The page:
President Trump promised a COVID vaccine by Election Day: that politicized vaccination intentions

In the weeks leading up to the presidential election, President Trump promised Americans on several occasions that a vaccine for the novel coronavirus would be ready for public use by Election Day. The Trump campaign saw accelerated vaccine development as an important campaign talking point – featured in battleground state campaign ads, and touted on several occasions at the first presidential debate. Vaccine experts – including the administration’s CDC director Robert Redfield – cautioned that this timeline was unrealistic. Although Operation Warp Speed enabled the manufacture of vaccines prior to the conclusion of clinical trials, with the hope of beginning the distribution process within one day of approval, experts projected widespread availability months after Election Day.

Nevertheless, the President’s decision to link vaccine development to the election fueled concerns the administration might pressure regulators to cut corners in the approval process. Some scientists worried that the administration might attempt to ease emergency use authorization (EUA) guidelines, which allow vaccines in development to be administered to vulnerable populations before approval for widespread use, in order to facilitate distribution in October. The administration exacerbated these concerns by placing substantial pressure on the FDA to permit doctors to treat sick people with the plasma of recovered coronavirus patients; a promising, yet presently unproven way to fight off the virus more quickly. Likewise, HHS spokesperson Michael Caputo, who formerly served on the President’s 2016 election campaign, was met with scorn after he accused government scientists of prolonging the pandemic in order to advance their personal and political ambitions.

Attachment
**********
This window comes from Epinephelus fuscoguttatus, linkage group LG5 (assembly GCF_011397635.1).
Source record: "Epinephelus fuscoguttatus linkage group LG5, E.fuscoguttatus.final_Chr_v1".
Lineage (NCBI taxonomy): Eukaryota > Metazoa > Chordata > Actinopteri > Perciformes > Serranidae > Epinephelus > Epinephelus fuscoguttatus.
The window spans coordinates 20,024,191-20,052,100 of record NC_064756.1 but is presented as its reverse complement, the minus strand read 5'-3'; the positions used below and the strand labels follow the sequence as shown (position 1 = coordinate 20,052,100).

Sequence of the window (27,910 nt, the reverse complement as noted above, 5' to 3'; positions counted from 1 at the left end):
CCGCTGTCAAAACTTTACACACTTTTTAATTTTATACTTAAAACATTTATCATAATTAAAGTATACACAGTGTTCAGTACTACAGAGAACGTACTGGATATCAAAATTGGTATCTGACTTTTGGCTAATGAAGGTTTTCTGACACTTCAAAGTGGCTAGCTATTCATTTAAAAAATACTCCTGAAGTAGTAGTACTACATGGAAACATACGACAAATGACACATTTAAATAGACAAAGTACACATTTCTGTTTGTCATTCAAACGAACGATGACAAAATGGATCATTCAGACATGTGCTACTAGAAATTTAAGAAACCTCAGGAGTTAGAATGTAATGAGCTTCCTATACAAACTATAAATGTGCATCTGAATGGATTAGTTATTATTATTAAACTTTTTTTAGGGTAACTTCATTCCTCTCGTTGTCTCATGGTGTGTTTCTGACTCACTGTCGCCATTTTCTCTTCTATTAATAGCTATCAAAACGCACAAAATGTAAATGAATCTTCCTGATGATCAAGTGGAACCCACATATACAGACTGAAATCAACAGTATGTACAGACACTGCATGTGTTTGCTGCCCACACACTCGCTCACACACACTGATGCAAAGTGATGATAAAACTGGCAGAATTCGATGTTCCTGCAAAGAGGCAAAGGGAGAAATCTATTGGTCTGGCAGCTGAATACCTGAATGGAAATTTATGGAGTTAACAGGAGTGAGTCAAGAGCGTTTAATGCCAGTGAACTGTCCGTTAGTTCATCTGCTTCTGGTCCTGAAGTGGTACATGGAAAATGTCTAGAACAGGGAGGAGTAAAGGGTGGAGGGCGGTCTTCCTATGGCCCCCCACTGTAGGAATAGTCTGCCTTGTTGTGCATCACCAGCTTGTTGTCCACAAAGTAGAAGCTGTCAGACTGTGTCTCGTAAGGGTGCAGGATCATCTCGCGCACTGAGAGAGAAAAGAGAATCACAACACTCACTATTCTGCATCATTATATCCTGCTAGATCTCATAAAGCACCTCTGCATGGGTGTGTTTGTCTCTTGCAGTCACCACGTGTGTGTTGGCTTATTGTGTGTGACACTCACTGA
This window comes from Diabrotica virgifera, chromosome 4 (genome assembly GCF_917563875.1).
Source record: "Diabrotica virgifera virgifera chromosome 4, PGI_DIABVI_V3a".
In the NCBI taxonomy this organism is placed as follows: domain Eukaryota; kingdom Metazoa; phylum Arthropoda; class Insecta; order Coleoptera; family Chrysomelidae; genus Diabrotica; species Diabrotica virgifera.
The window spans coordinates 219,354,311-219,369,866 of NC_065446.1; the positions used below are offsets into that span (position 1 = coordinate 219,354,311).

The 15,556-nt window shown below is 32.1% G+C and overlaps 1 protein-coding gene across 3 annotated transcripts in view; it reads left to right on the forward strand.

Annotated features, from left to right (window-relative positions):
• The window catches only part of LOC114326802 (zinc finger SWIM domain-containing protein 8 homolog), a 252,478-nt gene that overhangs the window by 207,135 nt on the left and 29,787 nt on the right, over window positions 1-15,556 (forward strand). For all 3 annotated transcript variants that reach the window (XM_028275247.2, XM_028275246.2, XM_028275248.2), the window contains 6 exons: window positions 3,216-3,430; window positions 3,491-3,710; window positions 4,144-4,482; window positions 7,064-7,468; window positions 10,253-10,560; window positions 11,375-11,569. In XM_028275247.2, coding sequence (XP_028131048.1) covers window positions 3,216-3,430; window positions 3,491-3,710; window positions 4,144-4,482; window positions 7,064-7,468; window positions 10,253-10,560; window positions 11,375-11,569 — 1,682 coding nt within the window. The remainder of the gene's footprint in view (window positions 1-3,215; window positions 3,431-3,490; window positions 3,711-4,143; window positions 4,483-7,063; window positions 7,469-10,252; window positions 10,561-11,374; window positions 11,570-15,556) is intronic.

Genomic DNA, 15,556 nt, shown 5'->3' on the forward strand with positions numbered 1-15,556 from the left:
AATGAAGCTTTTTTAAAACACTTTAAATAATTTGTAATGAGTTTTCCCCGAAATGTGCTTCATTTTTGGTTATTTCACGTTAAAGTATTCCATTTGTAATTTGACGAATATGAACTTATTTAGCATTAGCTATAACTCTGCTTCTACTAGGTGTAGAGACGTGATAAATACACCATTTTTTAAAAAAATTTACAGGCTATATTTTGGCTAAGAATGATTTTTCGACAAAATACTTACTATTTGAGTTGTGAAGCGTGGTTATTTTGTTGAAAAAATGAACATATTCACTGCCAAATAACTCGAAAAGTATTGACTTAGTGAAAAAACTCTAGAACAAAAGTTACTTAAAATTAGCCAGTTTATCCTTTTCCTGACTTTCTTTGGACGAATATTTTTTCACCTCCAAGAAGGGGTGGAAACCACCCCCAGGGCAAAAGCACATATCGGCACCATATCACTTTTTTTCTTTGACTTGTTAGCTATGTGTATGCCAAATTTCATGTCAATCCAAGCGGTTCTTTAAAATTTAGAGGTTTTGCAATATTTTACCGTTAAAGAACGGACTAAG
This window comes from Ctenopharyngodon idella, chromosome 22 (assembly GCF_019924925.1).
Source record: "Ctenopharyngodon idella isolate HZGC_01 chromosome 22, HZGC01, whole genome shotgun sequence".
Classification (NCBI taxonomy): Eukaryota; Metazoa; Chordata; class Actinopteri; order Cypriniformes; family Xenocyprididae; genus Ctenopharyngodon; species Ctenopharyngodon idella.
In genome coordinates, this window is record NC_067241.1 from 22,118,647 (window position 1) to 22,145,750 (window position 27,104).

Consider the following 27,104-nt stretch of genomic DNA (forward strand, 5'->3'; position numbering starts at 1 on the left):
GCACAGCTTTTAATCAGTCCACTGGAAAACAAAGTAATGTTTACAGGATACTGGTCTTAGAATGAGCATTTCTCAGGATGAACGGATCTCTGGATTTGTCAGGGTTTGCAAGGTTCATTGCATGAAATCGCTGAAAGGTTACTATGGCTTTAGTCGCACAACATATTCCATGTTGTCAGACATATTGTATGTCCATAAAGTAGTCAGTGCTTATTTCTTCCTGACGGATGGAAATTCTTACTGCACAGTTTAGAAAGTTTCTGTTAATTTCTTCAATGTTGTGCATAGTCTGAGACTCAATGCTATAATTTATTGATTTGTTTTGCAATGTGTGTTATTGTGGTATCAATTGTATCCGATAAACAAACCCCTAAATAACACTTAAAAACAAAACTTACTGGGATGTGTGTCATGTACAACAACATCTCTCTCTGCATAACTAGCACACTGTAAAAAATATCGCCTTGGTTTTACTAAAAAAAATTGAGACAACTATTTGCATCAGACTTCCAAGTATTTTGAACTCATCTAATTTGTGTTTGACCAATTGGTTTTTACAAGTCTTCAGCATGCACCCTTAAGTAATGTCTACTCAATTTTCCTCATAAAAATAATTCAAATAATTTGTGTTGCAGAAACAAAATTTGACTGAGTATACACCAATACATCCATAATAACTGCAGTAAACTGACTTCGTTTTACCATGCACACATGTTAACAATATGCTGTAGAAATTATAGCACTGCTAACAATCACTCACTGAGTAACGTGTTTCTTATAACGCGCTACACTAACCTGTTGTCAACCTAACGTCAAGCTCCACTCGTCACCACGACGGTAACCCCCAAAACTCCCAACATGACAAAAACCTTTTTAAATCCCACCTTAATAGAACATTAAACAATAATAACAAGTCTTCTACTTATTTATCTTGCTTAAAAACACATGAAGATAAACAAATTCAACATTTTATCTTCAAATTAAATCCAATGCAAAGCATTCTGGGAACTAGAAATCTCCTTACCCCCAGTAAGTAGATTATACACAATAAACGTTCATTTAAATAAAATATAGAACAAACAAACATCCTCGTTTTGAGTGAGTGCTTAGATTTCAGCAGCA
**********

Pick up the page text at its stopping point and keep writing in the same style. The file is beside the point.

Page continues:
The administration’s decision to tie vaccine development to the election politicized elites discussion of vaccines on the campaign trail. In an interview with CNN in early September, Vice Presidential candidate Kamala Harris stated that she “would not take [President Trump’s] word” that a vaccine developed before election day would be safe and effective. Worryingly, elite partisan disagreements about vaccine-related issues are also reflected in Americans’ intentions to receive a coronavirus vaccine, once it becomes widely available.

In demographically representative surveys of mass level politicization in vaccination intentions (see the red and blue lines Figure 1). For reference (in gray), I include an indicator of monthly media attention to vaccine politicization — i.e., the total count of newspaper and television stories coverage of President Trump’s Election Day vaccine promise.

Figure 1. COVID-19 vaccination intentions by partisanship (April – October 2020)

Note. Combined N = 4,002.. Mean levels of vaccine refusal across survey waves. Respondents were asked to report whether they are “very likely,” “somewhat likely,” “not too likely,” or “not likely at all” to “request to be vaccinated” against COVID-19 “when a vaccine for the novel coronavirus becomes widely available.” Respondents were also asked a standard (branched) partisan identification question (with those “leaning” toward the Democratic or Republican parties coded as Independents). Responses were collected via Lucid Theorem’s online opt-in internet service, which used quota sampling to target demographic representativeness on respondents’ age, race, gender, educational attainment, income, partisan identification, and residential region. I apply post-stratification weights to account for any remaining differences between the sample and U.S. population on the basis of age, income, educational attainment, gender, and race. Media volume data reflect all U.S. newspaper articles and television closed caption data where the terms “Trump,” “vaccine,” and (“before Election Day” or “by Election Day”) co-occur in the same piece. Media data were obtained via ESCO-host.